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Prof Andam calls for more commitment to promote science

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Elmina, May 17, GNA - Prof Kwesi Andam, the Vice-Chancellor of the Kwame Nkrumah University of Science and Technology, has said on Tuesday that the introduction of science into the nation's culture would only make an impact if the teaching of the subject in first and second cycle institutions was "properly packaged and monitored". He said there was the need to "strengthen junior and senior secondary schools in science and technology" by providing adequately equipped laboratories and workshops. Prof Andam, was delivering a paper on "Culture and the Sciences" at the national conference on culture and education" which opened at Elmina on Monday.

The week-long conference aims at creating an awareness of the importance of culture in formal education and is organised by the National Commission on Culture and the Ministry of Education with support from the Royal Netherlands Embassy and the Konrad Adenauer Foundation.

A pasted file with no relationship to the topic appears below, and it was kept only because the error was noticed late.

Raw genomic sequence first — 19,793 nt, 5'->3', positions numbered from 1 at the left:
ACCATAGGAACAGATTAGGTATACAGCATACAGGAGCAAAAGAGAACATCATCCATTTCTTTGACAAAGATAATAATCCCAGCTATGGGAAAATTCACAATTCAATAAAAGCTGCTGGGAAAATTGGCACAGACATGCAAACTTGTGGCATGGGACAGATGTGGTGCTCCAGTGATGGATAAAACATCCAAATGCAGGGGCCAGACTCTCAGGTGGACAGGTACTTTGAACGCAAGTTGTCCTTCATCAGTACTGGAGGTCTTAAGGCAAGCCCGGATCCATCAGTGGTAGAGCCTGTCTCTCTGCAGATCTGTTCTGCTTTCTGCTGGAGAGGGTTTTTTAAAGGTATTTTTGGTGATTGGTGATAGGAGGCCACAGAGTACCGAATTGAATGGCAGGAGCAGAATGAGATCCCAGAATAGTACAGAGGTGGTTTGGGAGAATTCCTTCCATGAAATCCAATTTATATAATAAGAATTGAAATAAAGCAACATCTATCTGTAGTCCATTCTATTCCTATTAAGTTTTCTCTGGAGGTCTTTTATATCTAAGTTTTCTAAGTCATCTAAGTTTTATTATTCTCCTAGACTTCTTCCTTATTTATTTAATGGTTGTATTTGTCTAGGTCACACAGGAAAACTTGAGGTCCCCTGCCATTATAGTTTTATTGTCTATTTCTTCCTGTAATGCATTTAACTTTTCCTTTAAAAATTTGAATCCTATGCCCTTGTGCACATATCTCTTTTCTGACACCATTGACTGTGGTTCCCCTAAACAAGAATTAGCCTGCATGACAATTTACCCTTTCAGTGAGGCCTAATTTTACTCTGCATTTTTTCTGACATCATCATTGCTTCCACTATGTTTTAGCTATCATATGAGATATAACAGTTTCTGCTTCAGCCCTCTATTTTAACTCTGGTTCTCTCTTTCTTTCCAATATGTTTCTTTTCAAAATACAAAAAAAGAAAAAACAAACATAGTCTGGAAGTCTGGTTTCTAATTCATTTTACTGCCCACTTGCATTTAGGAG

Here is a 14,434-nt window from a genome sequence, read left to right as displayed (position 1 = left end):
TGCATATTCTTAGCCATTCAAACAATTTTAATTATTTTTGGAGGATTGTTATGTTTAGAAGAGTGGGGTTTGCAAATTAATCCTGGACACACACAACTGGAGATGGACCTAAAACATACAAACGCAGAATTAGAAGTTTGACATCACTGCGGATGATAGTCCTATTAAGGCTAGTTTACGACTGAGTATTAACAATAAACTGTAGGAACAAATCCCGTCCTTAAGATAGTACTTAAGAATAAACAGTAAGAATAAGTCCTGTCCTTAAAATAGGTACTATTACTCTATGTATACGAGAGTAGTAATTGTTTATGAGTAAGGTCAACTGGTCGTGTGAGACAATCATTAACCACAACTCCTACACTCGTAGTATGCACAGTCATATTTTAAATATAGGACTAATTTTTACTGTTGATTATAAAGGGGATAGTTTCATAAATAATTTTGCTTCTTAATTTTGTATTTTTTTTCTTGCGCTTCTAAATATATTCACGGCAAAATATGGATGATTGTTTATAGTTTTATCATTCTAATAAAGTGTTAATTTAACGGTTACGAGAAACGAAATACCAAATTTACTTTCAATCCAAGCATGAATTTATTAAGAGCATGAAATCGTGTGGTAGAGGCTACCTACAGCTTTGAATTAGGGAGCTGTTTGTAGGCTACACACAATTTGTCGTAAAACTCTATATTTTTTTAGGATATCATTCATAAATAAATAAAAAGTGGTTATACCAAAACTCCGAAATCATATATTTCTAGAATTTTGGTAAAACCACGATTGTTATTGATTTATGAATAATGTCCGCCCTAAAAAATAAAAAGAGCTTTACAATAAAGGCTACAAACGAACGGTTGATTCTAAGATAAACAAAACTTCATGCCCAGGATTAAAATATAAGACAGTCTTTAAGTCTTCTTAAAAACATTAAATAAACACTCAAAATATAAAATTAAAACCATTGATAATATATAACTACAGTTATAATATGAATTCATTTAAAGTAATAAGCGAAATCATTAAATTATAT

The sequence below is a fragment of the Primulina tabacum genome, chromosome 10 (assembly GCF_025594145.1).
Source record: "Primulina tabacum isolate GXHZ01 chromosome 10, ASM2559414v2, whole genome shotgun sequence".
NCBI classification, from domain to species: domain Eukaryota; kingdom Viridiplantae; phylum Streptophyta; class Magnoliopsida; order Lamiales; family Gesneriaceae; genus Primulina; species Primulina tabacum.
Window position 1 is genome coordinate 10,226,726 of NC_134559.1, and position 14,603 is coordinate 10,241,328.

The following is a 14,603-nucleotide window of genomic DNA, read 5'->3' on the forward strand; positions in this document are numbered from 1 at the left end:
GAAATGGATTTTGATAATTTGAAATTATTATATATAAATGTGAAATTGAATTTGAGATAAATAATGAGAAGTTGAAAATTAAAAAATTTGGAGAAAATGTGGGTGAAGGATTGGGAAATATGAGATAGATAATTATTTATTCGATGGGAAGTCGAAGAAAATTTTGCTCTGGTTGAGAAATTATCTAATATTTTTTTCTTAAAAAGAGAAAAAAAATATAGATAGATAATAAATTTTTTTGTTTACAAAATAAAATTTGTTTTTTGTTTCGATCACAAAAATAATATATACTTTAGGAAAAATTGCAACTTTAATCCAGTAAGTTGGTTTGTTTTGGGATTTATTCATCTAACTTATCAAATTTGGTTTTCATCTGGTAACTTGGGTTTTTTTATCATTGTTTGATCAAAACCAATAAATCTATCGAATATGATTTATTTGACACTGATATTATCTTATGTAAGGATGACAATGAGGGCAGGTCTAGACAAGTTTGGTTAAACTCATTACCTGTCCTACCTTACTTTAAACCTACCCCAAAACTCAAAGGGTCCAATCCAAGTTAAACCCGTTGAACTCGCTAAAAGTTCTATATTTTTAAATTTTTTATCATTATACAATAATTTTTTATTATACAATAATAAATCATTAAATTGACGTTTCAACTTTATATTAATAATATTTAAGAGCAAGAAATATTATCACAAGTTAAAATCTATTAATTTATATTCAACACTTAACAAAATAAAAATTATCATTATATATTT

Traditional rulers, and officials from the country's public and private universities, as well as from the ministries of Education, Tourism and the Ghana Education Service are attending. Prof Andam stressed the need for the government to pledge to sufficiently invest in science, for basic and applied sciences to be promoted at higher levels of education and for the immediate introduction of the "long-awaited" tax relief to industries that invest in science and research.

Speaking on the "study of culture in the formal education system", Mr Freeman Aguri, national coordinator of the cultural education unit of the GES, said cultural education was one of the major concerns of the sector ministry and the GES.

He said it has been recognized worldwide that any people who have succeeded in transmitting their culture to the younger generation have succeeded in building a strong and prosperous nation. Mr Aguri said the nation needed to do away with the tendency of evaluating events in its culture from a negative perspective. ''Cultural education must not be looked at merely as entertainment, but as an embodiment of social issues that affect the youth and which can be explored through the arts.''

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